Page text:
I also found the adjective brightness to be responsive and effective, with the panel lighting up quickly enough to ensure that I never had to scrunch my face up to make out what was on my screen, even when under direct sunlight.
- Strong 108-megapixel main camera sensor
- Secondary sensors and selfie camera aren’t on the same level
One of the headline specs of this device is, without doubt, its 108-megapixel main camera. If the screen specs weren’t enough to get you rubbing your eyes and double-taking the price-tag, then this one will, as habitually I would expect this sensor to be found in much more expensive devices.
Night Mode clears up some of the noise and restores natural colours, as you can see from the picture below. However, clearly this mode is not as impressive as slightly pricier mid-range phones like the Pixel 4a.
You can choose to employ Artificial Intelligence to the photos via the phone’s AI mode, which recognises different scenes and adjusts them accordingly – so for instance it might add colour to a plate of food to make it look more appetising. Generally speaking though, I found that it just added lurid levels of colour to the image without really improving it. If you’ve a fan of the super-saturated look then you might want to use this option, but I preferred the results when it was switched off.
The impressive main camera is accompanied by a 2-megapixel macro sensor, and an 8-megapixel ultrawide lens. The ultrawide lens isn’t particularly impressive, as you can see from the snap above, and the jump down in quality is glaringly noticeable when you switch to it from the main. The loss of detail means that you’ll be best advised to stick to the main camera as much as possible when you’re shooting.
The macro camera is, as per usual on phones of this type, unnecessary and not particularly good quality; I doubt you’d use this very much as it rarely comes in handy.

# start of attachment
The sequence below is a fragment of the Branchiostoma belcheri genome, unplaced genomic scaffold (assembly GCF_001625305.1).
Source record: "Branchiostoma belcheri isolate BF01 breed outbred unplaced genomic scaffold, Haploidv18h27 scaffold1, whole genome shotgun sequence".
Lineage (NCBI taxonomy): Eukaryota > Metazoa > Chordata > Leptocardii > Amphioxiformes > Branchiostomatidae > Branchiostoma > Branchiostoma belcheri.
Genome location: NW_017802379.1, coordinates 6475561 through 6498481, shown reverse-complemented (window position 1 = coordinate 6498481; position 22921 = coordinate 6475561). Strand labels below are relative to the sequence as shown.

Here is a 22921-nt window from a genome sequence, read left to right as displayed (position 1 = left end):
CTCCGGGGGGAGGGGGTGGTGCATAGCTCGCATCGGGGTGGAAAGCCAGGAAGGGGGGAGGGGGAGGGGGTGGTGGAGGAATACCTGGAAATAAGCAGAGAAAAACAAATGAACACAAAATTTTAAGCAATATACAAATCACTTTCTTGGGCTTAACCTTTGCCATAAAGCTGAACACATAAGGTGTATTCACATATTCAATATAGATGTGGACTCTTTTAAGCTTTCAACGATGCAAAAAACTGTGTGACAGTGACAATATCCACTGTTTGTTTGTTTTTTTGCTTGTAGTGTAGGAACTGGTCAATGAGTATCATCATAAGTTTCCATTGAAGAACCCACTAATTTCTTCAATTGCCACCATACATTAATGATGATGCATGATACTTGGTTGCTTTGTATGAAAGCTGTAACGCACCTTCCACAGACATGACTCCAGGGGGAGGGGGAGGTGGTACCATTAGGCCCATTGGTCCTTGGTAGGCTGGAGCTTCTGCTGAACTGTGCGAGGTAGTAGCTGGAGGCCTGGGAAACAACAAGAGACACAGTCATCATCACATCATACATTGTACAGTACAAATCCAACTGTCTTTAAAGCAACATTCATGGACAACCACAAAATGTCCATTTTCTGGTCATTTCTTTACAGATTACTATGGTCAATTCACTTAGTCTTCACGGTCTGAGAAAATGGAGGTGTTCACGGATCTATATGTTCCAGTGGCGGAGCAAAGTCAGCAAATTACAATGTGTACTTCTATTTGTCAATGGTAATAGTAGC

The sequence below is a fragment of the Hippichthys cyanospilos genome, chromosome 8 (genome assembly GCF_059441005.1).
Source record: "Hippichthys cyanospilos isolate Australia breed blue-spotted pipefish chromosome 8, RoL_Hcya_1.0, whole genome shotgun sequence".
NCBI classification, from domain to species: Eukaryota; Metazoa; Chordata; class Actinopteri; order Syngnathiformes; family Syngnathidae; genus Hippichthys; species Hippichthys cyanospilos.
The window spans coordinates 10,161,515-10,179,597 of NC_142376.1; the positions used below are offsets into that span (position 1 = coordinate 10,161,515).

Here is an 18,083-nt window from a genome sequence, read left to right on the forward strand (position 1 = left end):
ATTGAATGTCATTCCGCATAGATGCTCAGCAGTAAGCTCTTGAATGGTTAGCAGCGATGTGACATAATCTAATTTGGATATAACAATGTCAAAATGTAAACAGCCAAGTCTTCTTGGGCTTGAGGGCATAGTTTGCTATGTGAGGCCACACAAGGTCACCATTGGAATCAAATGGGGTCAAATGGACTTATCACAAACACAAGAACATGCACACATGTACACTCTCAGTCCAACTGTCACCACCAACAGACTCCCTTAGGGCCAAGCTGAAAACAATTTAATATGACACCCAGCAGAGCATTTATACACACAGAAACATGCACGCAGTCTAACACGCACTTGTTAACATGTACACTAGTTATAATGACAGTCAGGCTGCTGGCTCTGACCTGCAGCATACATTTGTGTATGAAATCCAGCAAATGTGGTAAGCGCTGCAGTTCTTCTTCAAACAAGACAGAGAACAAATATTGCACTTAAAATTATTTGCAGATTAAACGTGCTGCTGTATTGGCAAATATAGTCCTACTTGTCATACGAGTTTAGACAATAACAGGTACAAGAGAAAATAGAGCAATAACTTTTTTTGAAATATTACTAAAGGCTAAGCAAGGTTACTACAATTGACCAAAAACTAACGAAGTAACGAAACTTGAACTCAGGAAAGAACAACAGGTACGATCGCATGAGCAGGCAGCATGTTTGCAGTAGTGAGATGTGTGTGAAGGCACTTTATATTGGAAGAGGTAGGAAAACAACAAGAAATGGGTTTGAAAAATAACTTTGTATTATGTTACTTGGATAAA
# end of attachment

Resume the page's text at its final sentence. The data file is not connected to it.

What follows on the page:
You’ve not got a dedicated telephoto sensor here, so if you want to get closer to your subject then the best you can do is make use of the digital zoom on the main sensor. Above is an image taken at 2x digital zoom, and as you can see there is an obvious loss of detail even at this extent, but it does still produce usable pictures.
The selfie camera is adequate but not particularly good, with photos generally having a washed-out look that does not deliver much detail.
When it comes to video recording, you can take 1080p footage at 30fps. You can’t record at 60fps, so the video results aren’t all that smooth, and despite the sensor’s high resolution you can’t record in 4K quality either, which is probably down to the limitations of the processor.
- Decent, but not standout, performance levels
- 5G connectivity
The Poco X4 Pro runs on a mid-range Snapdragon 695 processor, which isn’t the fastest around but fortunately does pack in a 5G modem so that you can have access to the very latest in mobile data speeds.
It’s far from a given for a phone at this price point to have 5G connectivity, so that’s a major selling point in its favour, particularly if you’d like it to be somewhat future-proof. In addition to 5G, the handset also has dual-band Wi-Fi and Bluetooth 5.1 connectivity.
In the table below, you can see how the Poco X4 Pro stacks up when compared to its peers – and while it’s not the best in class, it’s certainly no slouch either. The Geekbench scores refer to the CPU ability, which is the part of the processor that manages most tasks that you undertake, while the 3DMark scores judge its GPU performance, which is a particularly good indicator for its gaming ability.